The closure of Tucson’s only dealership for Italian motorcycles in late 2016 left enthusiasts without local dealer service for several months last year.
Now, the Old Pueblo has not only regained its dealership for Ducati and other Italian brands, but it has gained a new, full-service motorcycle showroom and repair shop.
On Any Moto, mainly a service and accessory shop since its founding in 2008, acquired the assets of Renaissance Motorcycles, which closed in December 2016 after 40 years in business and became a dealer for Ducati, Aprilia and other Italian bikes last summer.
In early March, On Any Moto moved from its small location off West Grant Road across the street and down the block to a much larger showroom and shop in a small industrial park, and on Saturday the company is holding its grand opening.
On Any Moto partner and general manager Michael Battaglia said he worked for Renaissance Motorcycles owner Steve Spreter when he first moved to Tucson in 2006 and started the local Ducati owners club.
Battaglia said he started On Any Moto after trying to buy Renaissance, and 10 years later when he heard Spreter was retiring, he jumped at the chance.
He called Bob Stevenson, a longtime friend and another big fan of Italian bikes, and they formed a plan to buy Renaissance’s assets and get the dealerships.
“Tucson Italian moto enthusiasts still have a place to go that has lineage and connection to the past 40 years,” said Battaglia, who declined to disclose terms of the deal.
Battaglia and Stevenson, the company’s president, were joined as company partners by Gary Ellerd, who serves as vice president and chief financial officer.
Last summer, On Any Moto inked dealership agreements with former Renaissance Motorcycle brands Ducati, Aprilia, MV Agusta and Moto Guzzi motorcycles, and scooter makers Vespa and Piaggio.
The company also became a dealer for Beta Motorcycles, an Italian maker of off-road bikes, and Zero Motorcycles, a maker of electric motorcycles based in California.
The partners operated a showroom for a while in On Any Moto’s small shop on West Grant Road while looking for a bigger and better space.
Stevenson wound up buying a nondescript, 10,000-square-foot industrial building on North Jackrabitt Avenue, across Grant to the north near a building he already owned, Battaglia said.
“It was a really ugly building — we had to pour 3 inches of concrete just to level the floor,” Battaglia recalled.
After improvements costing in the range of $1 million, Battaglia said, the revamped building is anything but nondescript.
Patrons are greeted by a large, round portico featuring a 40-foot diameter steel lattice structure that is a tribute to Ducati’s “trellis” frame design, painted in the company’s bright-red livery, and the shop’s ample front parking is reserved for bikes.
The glistening, new 6,000-square-foot showroom features an Italian-tile floor and displays about 60 bikes with room to spare, along with helmets, accessories and attire. It also features multiple big-screen TVs, while a customer lounge features a big TV screen, comfy chairs and coffee service.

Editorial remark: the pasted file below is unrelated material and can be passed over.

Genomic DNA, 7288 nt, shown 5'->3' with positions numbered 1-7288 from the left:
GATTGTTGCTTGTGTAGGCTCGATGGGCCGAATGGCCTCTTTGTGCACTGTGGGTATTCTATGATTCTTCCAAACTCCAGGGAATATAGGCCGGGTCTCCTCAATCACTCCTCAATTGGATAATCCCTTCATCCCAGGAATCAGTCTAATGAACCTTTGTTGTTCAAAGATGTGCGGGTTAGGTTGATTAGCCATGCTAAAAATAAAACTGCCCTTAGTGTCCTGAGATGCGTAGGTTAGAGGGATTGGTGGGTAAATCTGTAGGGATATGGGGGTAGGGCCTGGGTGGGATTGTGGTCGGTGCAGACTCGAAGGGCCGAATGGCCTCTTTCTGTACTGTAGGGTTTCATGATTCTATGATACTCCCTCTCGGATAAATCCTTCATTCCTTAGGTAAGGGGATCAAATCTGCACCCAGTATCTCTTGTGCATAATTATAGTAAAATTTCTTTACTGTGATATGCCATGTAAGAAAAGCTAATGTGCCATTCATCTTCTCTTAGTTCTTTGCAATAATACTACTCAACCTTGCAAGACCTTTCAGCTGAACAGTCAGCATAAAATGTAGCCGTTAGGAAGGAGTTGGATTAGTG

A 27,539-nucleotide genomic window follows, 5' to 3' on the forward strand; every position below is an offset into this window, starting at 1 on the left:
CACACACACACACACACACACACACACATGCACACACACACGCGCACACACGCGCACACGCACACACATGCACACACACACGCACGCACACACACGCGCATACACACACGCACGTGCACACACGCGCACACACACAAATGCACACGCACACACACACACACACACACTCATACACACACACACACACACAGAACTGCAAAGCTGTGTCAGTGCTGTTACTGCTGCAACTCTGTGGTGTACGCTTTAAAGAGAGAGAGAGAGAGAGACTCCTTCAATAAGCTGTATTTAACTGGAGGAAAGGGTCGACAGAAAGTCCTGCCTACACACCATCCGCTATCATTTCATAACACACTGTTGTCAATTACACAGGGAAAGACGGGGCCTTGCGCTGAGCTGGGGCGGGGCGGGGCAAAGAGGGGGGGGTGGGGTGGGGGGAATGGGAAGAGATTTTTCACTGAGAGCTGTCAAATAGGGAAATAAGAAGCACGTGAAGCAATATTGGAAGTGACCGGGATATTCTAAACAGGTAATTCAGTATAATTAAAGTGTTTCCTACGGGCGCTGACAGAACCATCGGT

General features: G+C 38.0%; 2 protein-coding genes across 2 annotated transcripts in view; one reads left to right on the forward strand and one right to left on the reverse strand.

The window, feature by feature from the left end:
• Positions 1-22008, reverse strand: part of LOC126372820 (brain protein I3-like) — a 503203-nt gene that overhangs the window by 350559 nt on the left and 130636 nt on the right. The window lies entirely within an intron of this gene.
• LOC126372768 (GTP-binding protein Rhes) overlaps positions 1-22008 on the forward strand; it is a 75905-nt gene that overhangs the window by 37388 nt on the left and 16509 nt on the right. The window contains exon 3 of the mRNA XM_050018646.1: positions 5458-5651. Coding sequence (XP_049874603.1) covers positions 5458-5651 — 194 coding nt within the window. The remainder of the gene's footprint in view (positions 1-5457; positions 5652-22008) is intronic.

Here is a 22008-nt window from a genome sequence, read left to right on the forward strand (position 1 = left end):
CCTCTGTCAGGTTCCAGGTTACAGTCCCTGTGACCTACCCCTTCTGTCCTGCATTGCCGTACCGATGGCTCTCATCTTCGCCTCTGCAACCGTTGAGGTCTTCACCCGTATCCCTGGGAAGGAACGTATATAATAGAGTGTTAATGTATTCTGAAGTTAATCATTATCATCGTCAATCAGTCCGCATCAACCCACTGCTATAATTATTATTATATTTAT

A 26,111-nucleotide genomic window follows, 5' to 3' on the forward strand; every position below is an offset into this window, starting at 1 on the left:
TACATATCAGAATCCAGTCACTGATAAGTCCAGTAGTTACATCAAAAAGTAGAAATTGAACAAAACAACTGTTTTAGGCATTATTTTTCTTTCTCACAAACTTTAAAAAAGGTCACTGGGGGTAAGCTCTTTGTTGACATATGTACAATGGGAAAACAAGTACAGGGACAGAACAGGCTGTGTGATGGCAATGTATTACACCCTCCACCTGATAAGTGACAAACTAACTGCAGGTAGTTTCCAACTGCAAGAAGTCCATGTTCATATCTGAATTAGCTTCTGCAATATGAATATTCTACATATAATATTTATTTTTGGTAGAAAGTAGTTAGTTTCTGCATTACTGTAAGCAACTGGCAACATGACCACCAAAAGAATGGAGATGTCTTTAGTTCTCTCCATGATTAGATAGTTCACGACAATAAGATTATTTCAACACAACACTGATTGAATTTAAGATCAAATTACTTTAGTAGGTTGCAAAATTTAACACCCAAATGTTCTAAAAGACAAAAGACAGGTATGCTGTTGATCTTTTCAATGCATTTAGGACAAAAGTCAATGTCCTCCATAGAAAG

Since a soft opening in March, the shop has already hosted the viewing of a major superbike race.
In the back, a 3,000-square-foot service center — about the entire size of On Any Moto’s old location — features six repair bays and a dedicated Ducati service area.
While On Any Moto formerly offered only tires and basic maintenance and repairs, the company added several mechanics as it doubled its staff to eight and now offers full, headlight-to-taillight service on virtually any modern moto make, Battaglia said.
“We still do service for a lot of the customers we used to take care of, so we still work on all major manufacturers,” Battaglia said.
With bikes ranging in costs from about $8,500 to $40,000 for a top-of-the-line Ducati Panigale V4 Speciale superbike, Battaglia said the shop hopes to appeal to a broad range of riders.
“We plan to focus on a strong marketing plan,” Battaglia said, with a campaign of radio and social media advertising and a new website.
Though U.S. motorcycle sales have declined in recent years, Battaglia said Ducati has gained sales share partly by regularly rolling out new models, giving the On Any Moto partners confidence to make the Italian maker its flagship brand.
The leader of the local Ducati riders’ club said during the gap in local dealer coverage, some members had to travel to Phoenix to get factory-authorized dealer service, though other shops here service the brands.
Andy Ruhl, president of the Desmo Southwest club, said the club and rider community was already familiar with Battaglia from his work with the club and at On Any Moto, while Stevenson has ridden with the club for years.
“He’s very well-known to the sort of tight-knit local community of Ducati and Italian bike riders, so we’re very happy that he teamed up with Michael and the other guys at the new shop — it’s really great for us,” he said.
Ruhl also was one of the new shop’s first customers — he bought a new base-model Ducato Panigale V4 from On Any Moto about three weeks ago to replace an older model he sold a couple of years ago.
“It’s better than everything,” Ruhl said of his new ride.
He noted that On Any Moto’s grand-opening event Saturday will offer demo rides on about 20 different models of bikes.
“They really have something for everyone,” Ruhl said.